World Economic Forum Launches Drone Innovators Network to Spur Drone Policy

The network aims to bring together the best and brightest people in the drone industry to propose healthier, more effective drone policies.

Bureaucracy can be slow and move like molasses, particularly when it revolves around a new technology for which a cohesive, all-encompassing set of safety measures and standards has yet to be established. Fortunately for recreational drone enthusiasts and commercial drone entities alike, the World Economic Forum has started the Drone Innovators Network to hasten and contribute to healthy drone policies in need of legislation.

According to DroneDJ, this network is comprised of government aviation agencies, academics, and established drone entities such as DJI and Parrot. The overarching purpose here is to bring together the best and brightest in the ever-expanding industry in order to share and combine research, find the most effective methods regarding certain use-cases, and to collaborate on creating practical, effective, and sensical drone policy for UAV traffic.

While the Trump administration’s UAS Integration Pilot Program is similarly making strides in loosening restrictions for certain commercial drone entities and various territories, in order to collect as much functional data for future drone traffic, the World Economic Forum is adamant that progress simply isn’t happening fast enough. In their mind, it’s particularly frustrating to witness the argued sluggish pace of legislating rational rules since such a vast amount of tangible progress has already been made.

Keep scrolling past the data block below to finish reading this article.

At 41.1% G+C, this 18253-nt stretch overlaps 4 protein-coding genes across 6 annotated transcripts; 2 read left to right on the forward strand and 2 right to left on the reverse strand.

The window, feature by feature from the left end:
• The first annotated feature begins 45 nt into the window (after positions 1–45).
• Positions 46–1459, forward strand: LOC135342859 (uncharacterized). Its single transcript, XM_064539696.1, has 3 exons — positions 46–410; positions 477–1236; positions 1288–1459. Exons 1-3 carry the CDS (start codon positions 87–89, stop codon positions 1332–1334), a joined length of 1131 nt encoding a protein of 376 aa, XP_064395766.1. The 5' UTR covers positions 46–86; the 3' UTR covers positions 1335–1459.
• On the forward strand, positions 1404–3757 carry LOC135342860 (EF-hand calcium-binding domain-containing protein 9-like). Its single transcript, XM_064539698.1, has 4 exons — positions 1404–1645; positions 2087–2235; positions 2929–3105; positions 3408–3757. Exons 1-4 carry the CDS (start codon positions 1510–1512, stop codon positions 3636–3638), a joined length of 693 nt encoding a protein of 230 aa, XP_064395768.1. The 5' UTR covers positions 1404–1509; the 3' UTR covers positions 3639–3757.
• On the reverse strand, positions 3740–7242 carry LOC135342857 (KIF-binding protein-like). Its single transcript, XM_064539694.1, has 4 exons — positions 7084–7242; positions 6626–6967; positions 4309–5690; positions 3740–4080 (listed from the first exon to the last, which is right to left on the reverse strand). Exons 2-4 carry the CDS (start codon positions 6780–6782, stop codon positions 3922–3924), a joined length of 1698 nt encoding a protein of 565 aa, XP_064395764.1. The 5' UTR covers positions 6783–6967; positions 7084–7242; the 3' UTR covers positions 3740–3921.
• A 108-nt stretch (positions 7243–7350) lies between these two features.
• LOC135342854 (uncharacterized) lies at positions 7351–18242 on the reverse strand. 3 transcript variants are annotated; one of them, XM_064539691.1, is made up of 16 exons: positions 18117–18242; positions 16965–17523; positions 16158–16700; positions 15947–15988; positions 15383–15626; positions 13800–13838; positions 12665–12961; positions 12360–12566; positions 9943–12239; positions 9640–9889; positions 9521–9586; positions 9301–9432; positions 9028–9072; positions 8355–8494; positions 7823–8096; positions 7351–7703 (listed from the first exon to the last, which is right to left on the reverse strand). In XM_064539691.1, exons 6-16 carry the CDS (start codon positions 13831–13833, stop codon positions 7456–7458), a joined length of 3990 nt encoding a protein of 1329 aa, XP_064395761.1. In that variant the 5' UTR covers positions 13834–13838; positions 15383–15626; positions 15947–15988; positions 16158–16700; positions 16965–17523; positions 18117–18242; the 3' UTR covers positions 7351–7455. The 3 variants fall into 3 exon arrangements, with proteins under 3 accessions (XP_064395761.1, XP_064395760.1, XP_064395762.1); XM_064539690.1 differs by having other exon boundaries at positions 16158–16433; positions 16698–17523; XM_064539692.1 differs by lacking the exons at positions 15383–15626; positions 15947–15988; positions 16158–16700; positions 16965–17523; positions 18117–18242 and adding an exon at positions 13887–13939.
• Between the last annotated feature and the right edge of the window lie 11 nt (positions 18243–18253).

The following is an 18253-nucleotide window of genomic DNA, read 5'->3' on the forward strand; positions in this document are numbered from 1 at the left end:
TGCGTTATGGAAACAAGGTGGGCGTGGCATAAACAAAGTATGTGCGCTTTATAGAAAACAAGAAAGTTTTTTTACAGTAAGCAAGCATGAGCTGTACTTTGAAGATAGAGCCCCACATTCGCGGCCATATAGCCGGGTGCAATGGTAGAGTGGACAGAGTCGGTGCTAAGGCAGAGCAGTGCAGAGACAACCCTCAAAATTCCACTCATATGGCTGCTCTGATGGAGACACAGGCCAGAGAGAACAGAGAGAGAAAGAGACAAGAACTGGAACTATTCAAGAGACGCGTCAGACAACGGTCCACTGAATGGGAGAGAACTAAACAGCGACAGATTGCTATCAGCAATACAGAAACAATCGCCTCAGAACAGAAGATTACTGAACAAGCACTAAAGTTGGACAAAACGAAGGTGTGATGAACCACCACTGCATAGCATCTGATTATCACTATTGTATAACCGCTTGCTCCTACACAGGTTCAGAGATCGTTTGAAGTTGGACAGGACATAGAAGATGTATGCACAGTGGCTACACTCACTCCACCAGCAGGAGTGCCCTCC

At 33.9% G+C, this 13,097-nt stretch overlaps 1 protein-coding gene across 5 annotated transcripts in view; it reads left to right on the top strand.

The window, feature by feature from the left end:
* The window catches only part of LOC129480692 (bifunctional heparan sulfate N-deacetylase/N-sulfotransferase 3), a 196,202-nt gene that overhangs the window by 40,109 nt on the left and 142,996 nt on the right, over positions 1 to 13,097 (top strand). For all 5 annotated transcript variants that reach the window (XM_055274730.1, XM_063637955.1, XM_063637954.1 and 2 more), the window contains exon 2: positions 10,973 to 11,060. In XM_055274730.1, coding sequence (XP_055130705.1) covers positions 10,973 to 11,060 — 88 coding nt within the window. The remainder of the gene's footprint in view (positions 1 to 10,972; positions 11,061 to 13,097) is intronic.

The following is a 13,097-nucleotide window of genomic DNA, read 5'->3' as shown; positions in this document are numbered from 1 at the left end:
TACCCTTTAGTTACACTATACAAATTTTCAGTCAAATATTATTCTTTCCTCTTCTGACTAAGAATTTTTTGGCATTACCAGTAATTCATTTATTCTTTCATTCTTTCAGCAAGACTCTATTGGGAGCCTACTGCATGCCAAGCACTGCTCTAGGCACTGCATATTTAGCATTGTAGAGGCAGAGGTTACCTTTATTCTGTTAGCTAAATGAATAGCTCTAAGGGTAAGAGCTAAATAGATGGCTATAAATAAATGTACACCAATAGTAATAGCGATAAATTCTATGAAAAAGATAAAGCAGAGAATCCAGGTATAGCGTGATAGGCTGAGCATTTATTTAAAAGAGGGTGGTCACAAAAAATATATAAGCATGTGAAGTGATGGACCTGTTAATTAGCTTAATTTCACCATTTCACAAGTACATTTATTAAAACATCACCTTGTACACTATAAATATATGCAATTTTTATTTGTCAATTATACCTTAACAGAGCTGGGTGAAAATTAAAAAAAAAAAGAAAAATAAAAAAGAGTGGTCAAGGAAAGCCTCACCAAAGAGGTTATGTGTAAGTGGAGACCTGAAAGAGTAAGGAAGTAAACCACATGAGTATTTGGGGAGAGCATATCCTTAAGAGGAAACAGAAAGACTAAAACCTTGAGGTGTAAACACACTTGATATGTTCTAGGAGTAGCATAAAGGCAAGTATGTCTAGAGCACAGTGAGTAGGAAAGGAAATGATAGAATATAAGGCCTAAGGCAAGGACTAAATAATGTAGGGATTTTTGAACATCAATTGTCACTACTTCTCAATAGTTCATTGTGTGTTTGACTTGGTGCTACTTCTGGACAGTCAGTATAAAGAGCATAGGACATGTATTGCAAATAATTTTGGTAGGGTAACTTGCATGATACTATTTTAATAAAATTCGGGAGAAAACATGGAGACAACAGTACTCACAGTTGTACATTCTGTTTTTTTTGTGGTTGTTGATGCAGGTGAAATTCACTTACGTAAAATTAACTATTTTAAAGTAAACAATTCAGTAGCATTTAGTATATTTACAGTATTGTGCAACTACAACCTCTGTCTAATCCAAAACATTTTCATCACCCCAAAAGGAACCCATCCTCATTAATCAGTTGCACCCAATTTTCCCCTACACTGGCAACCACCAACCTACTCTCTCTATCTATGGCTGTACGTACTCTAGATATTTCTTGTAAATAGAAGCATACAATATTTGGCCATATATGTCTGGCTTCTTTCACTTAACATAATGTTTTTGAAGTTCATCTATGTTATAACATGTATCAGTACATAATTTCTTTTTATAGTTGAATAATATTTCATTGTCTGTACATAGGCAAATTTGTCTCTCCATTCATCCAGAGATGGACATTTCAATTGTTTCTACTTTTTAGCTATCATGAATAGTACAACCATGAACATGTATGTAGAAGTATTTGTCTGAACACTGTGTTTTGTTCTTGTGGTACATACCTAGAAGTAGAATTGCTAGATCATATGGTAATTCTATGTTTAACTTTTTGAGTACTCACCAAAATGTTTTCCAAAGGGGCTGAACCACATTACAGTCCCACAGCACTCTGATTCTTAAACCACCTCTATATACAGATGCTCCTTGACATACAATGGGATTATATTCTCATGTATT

“It’s all about access to airspace,” said Timothy Reuter, head of drones at the World Economic Forum Centre for the Fourth Industrial Revolution, a sub-division spearheading the newly established network. “Drones are playing an increasingly important role in saving lives, promoting food security and enabling economic growth. But the kind of regulations needed to scale up this technology is not there yet. We created the Drone Innovators Network to bring together a community of government pioneers to inspire and show what is possible.”

The inaugural Drone Innovators Network meeting was held in Switzerland, where companies like Matternet have demonstrated the practicality and value of drone deliveries of medical supplies and blood samples in over 1,700 flights. The California-based logistics company partnered with Swiss Post for these missions and has seen nothing but success, which would’ve been hindered by restrictive government regulation. 

“The close collaboration between institutes of technology, industry and the authorities makes Switzerland an attractive location for start-ups, companies and academic research,” explained Doris Leuthard, federal councillor in Switzerland. “Switzerland is, therefore, playing a pioneering role in this area today.” On top of that, the first nationwide demo of an Unmanned Traffic Management (UTM) system took place in Switzerland today, an impressive feat accomplished by the Swiss Federal Office of Civil Aviation in collaboration with Parrot, Matternet, and unmanned navigation companies AirMap and Skyguide. 

Ultimately, bringing together professionals from all sectors of the global drone industry in order to advance drone policy is a brilliant move, and one seemingly vital if we want to see the substantial implementation of drone tech in our lifetime. By combining the corporate and professional experience with governmental entities and their legislative credibility, it’s groups like the Drone Innovators Network that are at the forefront of using rational thought and tangible evidence to get some more effective drone policy written into law.